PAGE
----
Mizz's answer to the circulation fall is licensing. "From duvet covers to phones and even books; I want to get into every part of our reader's lives," Christal says. Cosmo Girl has instead gone the way of Glamour, with its first handbag-sized issue hitting newsstands this week.

Two new entrants - Emap's Sneak and BBC Worldwide's It's Hot! - have created their own sub-market of mini-Heats for teens bitten by the celebrity bug. "The key innovation is seeing celebrities as real people," Stephen Palmer, Emap's managing director of pop, explains.

"Celebrity is broader than pop; teenagers are just as likely to talk about who won Big Brother as who is in the charts."

The latest ABCs for both titles are positive, with Sneak pulling in a weekly audience of 86,535 and It's Hot! enjoying a maiden circulation of 104,015. Palmer dismisses the suggestion that celebrity mania won't last. "Celebrities have been around since Rudolf Valentino," he says.

However, Alfie Lewis, the publisher of It's Hot! and Top of the Pops, insists that there is still a place for the Sugars of the market. "Lifestyle magazines are your trusted older sister, offering advice on sex or spots, whereas the entertainment sector is all about humour; they are full of embarrassing stories, funny photos and gossip to trade on," he says.

But beyond their entertainment value, Fowler suggests that teen magazines provide something that other media do not - a sense of belonging to a club.

"This age group is very tribal, they hang around together, dress the same and which magazine you read is all part of that culture," she explains.

"Your magazine tells you what to wear, how to do your hair and when to have sex with your boyfriend. Teenagers just don't identify as strongly with TV channels and advertisers know that."

Fowler has her reservations about the celebrity newcomers, believing they lack this "tribal" element that tempts beauty and fragrance brands.

However, although she is a fan of the lifestyle teen title, Fowler cannot ignore the falling circulation figures and uses supplementary media to court the tribes.

"Ten years ago, we might have done it but now it would be unheard of to launch a teen brand solely using magazines," she says. "We'll use a channel such as MTV, a bit of radio and maybe advertise on big screens at a concert."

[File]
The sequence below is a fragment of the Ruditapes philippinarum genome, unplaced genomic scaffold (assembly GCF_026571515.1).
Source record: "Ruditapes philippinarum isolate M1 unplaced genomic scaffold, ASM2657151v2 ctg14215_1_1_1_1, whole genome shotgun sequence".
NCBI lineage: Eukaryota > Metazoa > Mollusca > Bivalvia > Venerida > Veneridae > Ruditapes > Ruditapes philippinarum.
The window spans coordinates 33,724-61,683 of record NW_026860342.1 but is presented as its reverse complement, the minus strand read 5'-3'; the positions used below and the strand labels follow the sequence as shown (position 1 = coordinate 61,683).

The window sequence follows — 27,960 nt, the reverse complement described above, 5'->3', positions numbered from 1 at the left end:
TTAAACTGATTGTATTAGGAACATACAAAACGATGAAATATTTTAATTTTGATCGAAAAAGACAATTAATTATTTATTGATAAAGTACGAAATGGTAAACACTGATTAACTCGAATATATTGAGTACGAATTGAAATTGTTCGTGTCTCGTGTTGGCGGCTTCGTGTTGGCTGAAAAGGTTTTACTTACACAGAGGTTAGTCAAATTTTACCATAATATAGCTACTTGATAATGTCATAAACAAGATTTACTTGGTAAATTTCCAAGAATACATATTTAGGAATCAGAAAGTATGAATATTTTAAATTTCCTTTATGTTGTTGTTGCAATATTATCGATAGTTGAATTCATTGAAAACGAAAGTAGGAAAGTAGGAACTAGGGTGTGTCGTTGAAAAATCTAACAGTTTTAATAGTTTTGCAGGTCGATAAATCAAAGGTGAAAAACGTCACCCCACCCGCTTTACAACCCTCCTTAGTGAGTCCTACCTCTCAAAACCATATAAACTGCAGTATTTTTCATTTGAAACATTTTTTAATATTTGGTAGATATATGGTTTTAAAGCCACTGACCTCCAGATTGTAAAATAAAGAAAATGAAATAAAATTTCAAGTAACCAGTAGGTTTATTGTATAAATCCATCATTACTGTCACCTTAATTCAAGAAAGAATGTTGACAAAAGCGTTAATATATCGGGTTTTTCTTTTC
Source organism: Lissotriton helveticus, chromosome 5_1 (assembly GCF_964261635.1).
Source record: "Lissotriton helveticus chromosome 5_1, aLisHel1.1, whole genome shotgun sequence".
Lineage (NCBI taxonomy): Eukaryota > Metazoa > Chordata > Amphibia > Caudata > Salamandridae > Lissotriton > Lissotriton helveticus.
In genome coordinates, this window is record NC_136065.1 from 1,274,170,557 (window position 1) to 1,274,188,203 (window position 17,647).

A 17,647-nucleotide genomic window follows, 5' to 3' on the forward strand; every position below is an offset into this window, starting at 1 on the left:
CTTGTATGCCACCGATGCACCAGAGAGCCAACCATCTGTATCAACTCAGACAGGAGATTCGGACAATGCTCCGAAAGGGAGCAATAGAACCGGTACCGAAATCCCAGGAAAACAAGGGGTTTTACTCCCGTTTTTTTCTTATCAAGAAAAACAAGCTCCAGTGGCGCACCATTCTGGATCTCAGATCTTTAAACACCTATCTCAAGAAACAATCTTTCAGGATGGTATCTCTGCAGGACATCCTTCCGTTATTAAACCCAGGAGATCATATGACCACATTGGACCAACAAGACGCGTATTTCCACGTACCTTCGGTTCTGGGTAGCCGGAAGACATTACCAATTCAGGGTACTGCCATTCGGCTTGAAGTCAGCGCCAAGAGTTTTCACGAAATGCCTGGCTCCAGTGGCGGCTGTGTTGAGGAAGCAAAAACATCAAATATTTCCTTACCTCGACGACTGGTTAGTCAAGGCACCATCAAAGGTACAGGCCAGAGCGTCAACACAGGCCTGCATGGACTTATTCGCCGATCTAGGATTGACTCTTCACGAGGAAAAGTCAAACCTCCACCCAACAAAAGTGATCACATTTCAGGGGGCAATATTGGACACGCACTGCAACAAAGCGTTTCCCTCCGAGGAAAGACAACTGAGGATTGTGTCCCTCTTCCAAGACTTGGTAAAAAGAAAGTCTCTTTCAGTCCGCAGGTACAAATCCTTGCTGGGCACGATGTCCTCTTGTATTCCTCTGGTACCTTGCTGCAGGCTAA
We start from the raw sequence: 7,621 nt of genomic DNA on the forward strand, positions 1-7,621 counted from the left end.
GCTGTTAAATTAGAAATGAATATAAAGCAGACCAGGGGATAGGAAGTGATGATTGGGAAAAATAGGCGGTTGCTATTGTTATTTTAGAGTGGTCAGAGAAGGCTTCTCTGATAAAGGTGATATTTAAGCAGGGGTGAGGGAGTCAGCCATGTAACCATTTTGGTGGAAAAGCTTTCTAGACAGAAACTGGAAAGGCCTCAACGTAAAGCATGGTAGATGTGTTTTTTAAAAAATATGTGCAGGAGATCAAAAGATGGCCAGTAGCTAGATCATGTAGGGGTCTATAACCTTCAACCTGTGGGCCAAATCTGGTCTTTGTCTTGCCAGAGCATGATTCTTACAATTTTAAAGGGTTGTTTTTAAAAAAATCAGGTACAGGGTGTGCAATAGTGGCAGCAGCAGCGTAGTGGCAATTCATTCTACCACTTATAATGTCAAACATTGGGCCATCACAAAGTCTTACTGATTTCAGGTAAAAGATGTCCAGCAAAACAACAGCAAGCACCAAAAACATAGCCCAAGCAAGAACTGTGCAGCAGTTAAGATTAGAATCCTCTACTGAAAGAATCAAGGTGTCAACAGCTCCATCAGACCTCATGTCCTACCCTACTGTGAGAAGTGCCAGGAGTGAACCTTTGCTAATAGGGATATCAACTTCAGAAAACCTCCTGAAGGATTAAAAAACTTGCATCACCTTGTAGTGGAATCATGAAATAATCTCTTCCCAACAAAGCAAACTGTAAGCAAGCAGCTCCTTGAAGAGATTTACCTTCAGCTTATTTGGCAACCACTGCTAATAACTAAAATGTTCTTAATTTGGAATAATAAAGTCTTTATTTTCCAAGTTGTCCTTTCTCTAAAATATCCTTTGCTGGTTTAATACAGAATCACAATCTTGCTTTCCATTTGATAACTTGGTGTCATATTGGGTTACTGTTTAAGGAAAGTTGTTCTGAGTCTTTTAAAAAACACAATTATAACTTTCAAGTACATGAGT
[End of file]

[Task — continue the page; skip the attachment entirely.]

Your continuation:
As for arresting the declines, Fowler has a few pointers for publishers.

"I don't think teen magazines promote themselves very well," she says.

"They should do more above-the-line advertising and invest in a better editorial product rather than relying on expensive covermounts. Having said that, there is always room for strong new launches. Glamour proved that in the glossy women's market, which is far more crowded."



Emap Performance: 10- to 16-year-olds

Advertisers: Virgin, Woolworths, Sketchers "We provide juicy gossip

every week you can share with your mates."

ABC: 86,535


Hachette Filipacchi: 12- to 17-year-old girls

Advertisers: COI, L'Oreal, P&G

"The original baby glossy and the best-selling teenage girls' title."

ABC: 321,258


BBC Worldwide: 9- to 12-year-olds

Advertisers: Sketchers, TXT UK, Polydor

"Accessible, original gossip for the youngest teenagers."

ABC: 104,010


DC Thomson: 10- to 14-year-olds

Advertisers: DfES, Clearasil, Telemob

"Shout is for girls whose lives are changing, we guide them when they

need our help most."

ABC: 101,010


IPC: 10- to 14-year-olds

Advertisers: Bonne Belle, Always, Smarties

"Gossip, fashion and beauty, quizzes, real life and pop in a language

they understand."

ABC: 129,654


NatMags: 14- to 16-year-olds

Advertisers: Clinique, L'Oreal, COI

"Britain's first proper baby glossy hopes to inspire girls to be the

best and get what they want."

ABC: 142,073